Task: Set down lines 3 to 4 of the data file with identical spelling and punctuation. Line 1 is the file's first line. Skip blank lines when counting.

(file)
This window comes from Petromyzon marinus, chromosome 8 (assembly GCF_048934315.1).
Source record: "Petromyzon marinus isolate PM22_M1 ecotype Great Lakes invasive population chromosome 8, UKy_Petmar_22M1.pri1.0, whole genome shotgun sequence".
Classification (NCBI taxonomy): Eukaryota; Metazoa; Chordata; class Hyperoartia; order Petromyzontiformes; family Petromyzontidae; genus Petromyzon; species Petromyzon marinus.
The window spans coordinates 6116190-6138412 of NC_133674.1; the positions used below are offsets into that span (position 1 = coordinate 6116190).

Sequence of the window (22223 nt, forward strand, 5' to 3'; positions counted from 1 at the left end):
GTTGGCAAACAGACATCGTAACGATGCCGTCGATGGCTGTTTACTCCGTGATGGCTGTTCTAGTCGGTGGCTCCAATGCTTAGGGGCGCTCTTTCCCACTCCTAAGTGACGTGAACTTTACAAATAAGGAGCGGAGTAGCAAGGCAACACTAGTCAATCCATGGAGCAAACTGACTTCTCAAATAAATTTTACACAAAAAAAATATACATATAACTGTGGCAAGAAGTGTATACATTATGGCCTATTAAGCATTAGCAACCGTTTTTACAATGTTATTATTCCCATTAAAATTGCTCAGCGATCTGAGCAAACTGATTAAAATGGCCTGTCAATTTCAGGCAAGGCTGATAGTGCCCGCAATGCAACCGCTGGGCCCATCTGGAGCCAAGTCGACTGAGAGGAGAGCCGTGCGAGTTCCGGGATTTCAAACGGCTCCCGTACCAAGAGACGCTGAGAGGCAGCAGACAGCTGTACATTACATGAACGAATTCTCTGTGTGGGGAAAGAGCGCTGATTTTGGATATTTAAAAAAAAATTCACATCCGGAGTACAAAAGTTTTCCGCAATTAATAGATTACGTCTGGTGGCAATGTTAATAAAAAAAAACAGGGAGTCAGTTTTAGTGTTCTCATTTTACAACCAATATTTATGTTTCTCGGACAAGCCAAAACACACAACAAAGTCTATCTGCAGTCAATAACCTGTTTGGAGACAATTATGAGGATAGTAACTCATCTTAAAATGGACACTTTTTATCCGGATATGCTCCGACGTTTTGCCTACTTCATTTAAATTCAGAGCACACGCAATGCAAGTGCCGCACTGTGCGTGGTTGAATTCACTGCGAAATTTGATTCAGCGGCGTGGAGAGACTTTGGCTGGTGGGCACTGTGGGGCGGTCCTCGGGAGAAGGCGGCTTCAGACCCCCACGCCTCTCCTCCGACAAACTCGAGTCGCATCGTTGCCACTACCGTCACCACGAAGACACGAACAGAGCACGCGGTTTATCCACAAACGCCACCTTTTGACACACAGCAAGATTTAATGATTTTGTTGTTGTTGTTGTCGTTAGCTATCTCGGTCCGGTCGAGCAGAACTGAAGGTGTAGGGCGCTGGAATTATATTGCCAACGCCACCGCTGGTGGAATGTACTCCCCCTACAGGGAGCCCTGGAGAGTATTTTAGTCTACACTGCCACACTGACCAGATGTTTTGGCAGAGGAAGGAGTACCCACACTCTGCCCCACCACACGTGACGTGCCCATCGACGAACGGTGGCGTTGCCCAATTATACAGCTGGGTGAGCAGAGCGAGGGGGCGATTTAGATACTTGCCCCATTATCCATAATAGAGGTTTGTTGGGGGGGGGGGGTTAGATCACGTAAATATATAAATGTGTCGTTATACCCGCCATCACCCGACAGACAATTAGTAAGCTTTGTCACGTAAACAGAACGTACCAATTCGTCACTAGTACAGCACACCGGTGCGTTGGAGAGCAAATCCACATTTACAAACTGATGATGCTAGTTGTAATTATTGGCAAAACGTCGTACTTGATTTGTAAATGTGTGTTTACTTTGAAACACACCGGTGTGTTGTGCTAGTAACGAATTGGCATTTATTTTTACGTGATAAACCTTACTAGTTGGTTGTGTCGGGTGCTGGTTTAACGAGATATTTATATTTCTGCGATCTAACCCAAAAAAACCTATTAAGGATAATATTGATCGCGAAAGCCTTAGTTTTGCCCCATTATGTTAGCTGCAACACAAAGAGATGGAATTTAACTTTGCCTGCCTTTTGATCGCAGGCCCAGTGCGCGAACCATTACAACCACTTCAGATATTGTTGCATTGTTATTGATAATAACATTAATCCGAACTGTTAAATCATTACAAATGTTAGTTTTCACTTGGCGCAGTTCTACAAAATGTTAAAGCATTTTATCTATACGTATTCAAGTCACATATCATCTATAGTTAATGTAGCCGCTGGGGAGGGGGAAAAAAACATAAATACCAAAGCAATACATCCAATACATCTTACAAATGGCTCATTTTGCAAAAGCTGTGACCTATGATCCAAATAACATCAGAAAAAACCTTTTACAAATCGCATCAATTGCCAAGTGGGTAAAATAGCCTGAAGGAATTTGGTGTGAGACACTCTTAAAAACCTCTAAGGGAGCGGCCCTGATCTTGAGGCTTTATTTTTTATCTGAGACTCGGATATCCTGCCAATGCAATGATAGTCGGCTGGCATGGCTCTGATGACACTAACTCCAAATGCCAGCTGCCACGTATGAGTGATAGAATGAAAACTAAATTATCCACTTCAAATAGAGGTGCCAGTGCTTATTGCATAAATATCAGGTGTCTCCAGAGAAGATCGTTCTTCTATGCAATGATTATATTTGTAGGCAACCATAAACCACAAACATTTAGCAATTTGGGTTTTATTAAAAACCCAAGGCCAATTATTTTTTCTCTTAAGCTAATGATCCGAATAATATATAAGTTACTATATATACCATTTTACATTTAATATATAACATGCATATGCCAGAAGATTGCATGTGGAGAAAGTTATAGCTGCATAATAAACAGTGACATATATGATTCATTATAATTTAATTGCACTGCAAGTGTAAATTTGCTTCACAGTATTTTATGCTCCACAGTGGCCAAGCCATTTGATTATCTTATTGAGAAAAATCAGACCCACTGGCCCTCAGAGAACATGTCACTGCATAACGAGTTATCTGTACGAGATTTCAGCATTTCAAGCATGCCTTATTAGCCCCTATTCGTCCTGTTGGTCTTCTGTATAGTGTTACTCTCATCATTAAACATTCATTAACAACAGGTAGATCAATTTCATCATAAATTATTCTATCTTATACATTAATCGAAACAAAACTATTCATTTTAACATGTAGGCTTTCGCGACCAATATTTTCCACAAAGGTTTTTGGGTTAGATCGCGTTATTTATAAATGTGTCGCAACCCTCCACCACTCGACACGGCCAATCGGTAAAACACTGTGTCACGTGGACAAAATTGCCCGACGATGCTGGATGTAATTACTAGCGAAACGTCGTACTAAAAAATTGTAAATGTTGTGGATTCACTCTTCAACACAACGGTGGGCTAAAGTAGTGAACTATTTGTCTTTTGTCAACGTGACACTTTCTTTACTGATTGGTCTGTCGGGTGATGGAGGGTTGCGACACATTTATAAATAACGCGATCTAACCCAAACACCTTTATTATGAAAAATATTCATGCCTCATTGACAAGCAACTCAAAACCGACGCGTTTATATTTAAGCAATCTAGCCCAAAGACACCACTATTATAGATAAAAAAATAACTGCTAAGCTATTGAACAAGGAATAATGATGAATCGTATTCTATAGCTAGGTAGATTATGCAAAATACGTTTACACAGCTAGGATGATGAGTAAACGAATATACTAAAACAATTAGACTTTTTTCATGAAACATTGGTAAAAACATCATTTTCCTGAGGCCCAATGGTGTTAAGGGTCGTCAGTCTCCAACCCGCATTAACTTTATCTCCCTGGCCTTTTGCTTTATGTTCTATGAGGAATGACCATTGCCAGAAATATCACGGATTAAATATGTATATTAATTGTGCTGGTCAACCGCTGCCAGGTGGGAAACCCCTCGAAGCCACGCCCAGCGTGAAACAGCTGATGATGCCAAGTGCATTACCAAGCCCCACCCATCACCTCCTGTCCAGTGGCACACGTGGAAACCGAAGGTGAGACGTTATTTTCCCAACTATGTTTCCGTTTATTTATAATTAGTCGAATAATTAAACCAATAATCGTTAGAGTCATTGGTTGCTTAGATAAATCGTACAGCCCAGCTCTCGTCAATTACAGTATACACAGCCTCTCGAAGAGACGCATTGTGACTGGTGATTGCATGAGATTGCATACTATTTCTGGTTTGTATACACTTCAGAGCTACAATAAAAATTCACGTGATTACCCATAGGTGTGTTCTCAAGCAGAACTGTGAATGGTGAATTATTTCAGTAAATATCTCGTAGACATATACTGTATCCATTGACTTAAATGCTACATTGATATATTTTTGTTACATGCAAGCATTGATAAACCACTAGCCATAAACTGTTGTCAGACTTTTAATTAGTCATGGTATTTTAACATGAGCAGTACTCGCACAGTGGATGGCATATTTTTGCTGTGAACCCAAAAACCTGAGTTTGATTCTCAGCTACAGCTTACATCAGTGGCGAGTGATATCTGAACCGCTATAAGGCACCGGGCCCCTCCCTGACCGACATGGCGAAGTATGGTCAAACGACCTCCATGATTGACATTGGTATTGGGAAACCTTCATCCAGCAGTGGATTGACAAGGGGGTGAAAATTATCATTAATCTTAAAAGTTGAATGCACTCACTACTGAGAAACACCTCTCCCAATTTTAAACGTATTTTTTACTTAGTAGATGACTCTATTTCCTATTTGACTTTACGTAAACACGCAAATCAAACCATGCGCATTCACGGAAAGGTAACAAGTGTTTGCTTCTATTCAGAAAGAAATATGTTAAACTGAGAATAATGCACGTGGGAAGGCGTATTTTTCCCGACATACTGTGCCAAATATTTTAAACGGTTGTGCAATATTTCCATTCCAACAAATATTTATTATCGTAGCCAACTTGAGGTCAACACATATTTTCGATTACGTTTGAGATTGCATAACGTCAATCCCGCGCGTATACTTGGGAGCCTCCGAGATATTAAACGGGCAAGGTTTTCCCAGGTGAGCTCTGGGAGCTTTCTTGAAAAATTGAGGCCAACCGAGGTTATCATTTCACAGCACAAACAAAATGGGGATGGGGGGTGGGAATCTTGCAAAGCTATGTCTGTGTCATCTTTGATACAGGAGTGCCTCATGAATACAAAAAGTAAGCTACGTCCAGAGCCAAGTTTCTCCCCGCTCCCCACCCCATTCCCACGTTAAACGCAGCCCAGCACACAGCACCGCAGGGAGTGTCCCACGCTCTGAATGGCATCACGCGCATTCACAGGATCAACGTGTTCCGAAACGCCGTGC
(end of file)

Classification (NCBI taxonomy): Eukaryota; Metazoa; Chordata; class Hyperoartia; order Petromyzontiformes; family Petromyzontidae; genus Petromyzon; species Petromyzon marinus.
The window spans coordinates 6116190-6138412 of NC_133674.1; the positions used below are offsets into that span (position 1 = coordinate 6116190).